A black tailed prairie dog about to be released during the translocation project at Pueblo Chemical Depot.

Prairie Dog Restoration

U.S. Army Pueblo Chemical Depot contains some of the oldest undisturbed shortgrass prairie habitat in the Colorado, which is home to a variety of wildlife including burrowing owls, swift foxes, ferruginous hawks, golden eagles, coyotes, and badgers. Many of these species rely on black-tailed prairie dog populations for food and habitat. A major plague event in 2015 and 2016 wiped out most of the prairie dog populations on the base. Natural resources manager Rickey Jones implemented a large-scale prairie dog translocation project to restore these historic populations on the base starting in 2019 and continuing into 2023. He coordinated with numerous stakeholders including U.S. Army, Colorado Parks and Wildlife, Colorado State University-Pueblo, Colorado Natural Heritage Program, U.S. Department of Agriculture Wildlife Services, Colorado Department of Transportation, and the Prairie Dog Coalition.

The translocation project involved trapping prairie dogs from property owned by Pueblo Chemical Depot, Colorado Department of Transportation, and private landowners and relocating these prairie dogs to a restoration site on the base. Re-establishing this population will help increase biodiversity on Pueblo Chemical Depot and the long-term goal is to have enough occupied prairie dog colonies to reintroduce Black-Footed Ferrets. Several graduate level research projects through the Colorado State University-Pueblo are examining prairie dog behavior and effects of these translocations.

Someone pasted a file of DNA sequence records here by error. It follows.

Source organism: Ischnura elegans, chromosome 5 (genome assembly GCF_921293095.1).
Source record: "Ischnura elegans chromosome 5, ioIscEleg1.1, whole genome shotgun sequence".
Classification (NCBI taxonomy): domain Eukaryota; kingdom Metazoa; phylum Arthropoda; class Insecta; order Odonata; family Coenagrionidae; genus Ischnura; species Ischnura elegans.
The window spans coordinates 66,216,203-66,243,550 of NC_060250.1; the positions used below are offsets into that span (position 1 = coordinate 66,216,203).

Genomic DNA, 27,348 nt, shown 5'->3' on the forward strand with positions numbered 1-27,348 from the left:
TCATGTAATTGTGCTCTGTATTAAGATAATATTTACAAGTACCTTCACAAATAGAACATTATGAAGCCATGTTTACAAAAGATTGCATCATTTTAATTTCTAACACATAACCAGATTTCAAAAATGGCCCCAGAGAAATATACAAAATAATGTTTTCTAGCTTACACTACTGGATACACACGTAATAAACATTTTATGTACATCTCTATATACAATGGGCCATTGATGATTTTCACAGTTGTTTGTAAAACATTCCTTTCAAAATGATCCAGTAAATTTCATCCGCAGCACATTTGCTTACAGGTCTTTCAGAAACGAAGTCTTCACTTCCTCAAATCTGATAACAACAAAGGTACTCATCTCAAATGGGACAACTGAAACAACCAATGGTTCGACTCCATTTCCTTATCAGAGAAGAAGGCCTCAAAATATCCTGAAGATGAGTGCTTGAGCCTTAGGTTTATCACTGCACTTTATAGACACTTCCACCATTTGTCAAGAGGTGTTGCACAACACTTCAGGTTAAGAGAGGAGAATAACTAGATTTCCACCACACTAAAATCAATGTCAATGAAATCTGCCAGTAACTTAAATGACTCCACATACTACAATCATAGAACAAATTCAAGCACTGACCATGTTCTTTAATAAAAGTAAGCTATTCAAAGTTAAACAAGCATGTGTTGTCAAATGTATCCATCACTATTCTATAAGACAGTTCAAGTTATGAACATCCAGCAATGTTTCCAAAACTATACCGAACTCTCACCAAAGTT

Learn more about the prairie dog translocation project here!



The Fish and Aquatic Conservation program leads aquatic conservation efforts for the U.S. Fish and Wildlife Service. We are committed to tackling the nation’s highest priority aquatic conservation and recreational challenges to conserve, restore, and enhance fisheries for future generations.